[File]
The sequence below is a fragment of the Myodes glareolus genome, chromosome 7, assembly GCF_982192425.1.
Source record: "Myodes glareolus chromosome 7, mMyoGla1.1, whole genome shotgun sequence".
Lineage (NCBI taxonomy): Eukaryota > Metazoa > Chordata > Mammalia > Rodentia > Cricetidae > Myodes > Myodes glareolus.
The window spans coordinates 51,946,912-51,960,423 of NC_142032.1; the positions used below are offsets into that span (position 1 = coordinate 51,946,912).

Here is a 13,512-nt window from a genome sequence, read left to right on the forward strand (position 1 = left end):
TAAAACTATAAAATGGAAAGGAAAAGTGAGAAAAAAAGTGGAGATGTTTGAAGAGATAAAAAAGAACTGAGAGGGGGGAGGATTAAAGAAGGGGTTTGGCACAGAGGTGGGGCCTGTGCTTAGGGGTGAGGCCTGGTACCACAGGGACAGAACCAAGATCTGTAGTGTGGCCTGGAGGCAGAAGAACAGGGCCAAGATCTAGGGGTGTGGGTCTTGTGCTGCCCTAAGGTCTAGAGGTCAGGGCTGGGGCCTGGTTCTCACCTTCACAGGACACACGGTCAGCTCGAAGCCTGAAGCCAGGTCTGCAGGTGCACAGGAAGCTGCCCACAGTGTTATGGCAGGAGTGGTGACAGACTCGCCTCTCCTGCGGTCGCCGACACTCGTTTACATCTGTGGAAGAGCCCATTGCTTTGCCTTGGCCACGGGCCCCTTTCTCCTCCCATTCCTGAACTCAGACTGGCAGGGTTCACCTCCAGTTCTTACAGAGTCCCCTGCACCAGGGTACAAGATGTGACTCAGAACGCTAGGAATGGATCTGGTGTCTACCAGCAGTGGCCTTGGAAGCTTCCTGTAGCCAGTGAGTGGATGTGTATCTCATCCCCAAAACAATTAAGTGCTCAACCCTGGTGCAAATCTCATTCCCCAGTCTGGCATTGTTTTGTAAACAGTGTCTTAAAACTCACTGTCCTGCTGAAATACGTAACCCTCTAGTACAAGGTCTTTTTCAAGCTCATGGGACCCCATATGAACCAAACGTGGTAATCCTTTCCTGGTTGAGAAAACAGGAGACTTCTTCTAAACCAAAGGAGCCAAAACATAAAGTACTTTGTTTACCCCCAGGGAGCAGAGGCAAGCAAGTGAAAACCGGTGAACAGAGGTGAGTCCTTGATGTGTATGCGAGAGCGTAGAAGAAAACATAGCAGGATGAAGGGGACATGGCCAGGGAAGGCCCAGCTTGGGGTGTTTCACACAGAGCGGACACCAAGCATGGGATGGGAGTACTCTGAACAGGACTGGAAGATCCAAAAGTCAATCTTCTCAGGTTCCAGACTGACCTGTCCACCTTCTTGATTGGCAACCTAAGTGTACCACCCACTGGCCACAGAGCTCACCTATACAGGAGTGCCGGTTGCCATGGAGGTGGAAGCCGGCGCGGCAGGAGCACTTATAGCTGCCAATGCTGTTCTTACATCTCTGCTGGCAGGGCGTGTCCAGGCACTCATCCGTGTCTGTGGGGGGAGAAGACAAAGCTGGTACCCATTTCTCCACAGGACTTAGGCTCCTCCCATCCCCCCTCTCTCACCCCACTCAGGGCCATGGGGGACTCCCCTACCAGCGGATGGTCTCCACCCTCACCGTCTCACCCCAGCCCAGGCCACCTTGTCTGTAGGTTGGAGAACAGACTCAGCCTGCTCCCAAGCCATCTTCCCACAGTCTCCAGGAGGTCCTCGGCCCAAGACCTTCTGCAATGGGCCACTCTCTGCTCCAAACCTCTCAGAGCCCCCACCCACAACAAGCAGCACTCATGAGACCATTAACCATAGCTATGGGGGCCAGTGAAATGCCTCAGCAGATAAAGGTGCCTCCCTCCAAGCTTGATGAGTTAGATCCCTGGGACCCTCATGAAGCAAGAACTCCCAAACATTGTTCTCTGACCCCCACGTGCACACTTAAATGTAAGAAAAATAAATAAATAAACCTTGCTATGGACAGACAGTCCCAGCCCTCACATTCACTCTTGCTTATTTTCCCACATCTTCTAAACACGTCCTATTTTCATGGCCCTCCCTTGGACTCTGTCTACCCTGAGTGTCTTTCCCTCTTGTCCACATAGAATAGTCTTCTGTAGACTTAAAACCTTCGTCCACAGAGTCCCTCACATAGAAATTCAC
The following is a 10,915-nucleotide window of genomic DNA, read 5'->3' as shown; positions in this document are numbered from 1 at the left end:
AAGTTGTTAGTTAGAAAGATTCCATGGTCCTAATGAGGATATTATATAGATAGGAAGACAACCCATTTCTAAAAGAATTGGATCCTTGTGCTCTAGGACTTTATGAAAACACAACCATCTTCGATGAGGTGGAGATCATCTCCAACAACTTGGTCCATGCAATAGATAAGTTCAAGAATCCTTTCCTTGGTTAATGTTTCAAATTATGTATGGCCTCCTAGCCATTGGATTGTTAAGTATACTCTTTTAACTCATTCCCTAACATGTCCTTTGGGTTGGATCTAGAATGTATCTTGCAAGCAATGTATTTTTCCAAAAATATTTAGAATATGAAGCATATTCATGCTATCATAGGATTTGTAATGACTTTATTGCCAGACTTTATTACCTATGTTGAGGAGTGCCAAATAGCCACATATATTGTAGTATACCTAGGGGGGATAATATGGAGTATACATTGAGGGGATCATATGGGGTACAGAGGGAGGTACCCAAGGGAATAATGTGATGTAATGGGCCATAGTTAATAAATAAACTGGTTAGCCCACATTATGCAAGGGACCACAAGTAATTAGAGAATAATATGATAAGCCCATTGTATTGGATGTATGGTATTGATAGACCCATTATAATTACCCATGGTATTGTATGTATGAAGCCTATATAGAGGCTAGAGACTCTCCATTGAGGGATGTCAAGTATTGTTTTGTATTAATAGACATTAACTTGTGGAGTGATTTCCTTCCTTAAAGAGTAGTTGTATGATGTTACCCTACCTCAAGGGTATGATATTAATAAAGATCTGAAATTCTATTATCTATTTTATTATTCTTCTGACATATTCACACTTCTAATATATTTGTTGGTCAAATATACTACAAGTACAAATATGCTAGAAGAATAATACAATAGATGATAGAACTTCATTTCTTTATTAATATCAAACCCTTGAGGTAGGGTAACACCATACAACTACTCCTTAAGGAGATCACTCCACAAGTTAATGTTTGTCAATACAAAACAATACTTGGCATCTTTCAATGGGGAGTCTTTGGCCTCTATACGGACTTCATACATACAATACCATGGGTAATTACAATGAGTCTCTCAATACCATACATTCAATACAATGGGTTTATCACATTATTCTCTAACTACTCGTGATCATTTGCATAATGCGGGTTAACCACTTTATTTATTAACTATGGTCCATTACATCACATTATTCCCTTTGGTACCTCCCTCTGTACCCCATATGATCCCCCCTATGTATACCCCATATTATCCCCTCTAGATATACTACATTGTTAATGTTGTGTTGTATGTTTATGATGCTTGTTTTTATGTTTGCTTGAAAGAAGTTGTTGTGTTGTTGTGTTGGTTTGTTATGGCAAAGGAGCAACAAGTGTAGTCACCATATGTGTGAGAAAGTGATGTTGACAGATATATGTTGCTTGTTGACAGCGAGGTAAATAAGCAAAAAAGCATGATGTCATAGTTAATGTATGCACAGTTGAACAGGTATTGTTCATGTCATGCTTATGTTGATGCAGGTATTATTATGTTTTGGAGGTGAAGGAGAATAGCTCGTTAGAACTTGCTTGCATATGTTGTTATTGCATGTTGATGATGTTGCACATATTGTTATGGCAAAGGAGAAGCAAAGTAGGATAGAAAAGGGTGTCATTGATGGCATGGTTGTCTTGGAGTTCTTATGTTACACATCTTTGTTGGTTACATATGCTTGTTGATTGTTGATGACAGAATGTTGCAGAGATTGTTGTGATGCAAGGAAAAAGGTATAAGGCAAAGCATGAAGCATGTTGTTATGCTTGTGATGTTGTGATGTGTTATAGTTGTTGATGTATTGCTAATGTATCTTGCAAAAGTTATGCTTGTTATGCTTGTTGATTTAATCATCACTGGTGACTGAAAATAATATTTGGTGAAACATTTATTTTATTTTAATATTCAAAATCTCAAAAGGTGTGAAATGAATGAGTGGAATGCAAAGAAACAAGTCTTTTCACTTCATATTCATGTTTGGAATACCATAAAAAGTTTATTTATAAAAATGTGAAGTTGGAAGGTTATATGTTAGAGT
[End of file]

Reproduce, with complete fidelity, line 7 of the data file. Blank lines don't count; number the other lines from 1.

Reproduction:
The following is a 10,915-nucleotide window of genomic DNA, read 5'->3' as shown; positions in this document are numbered from 1 at the left end: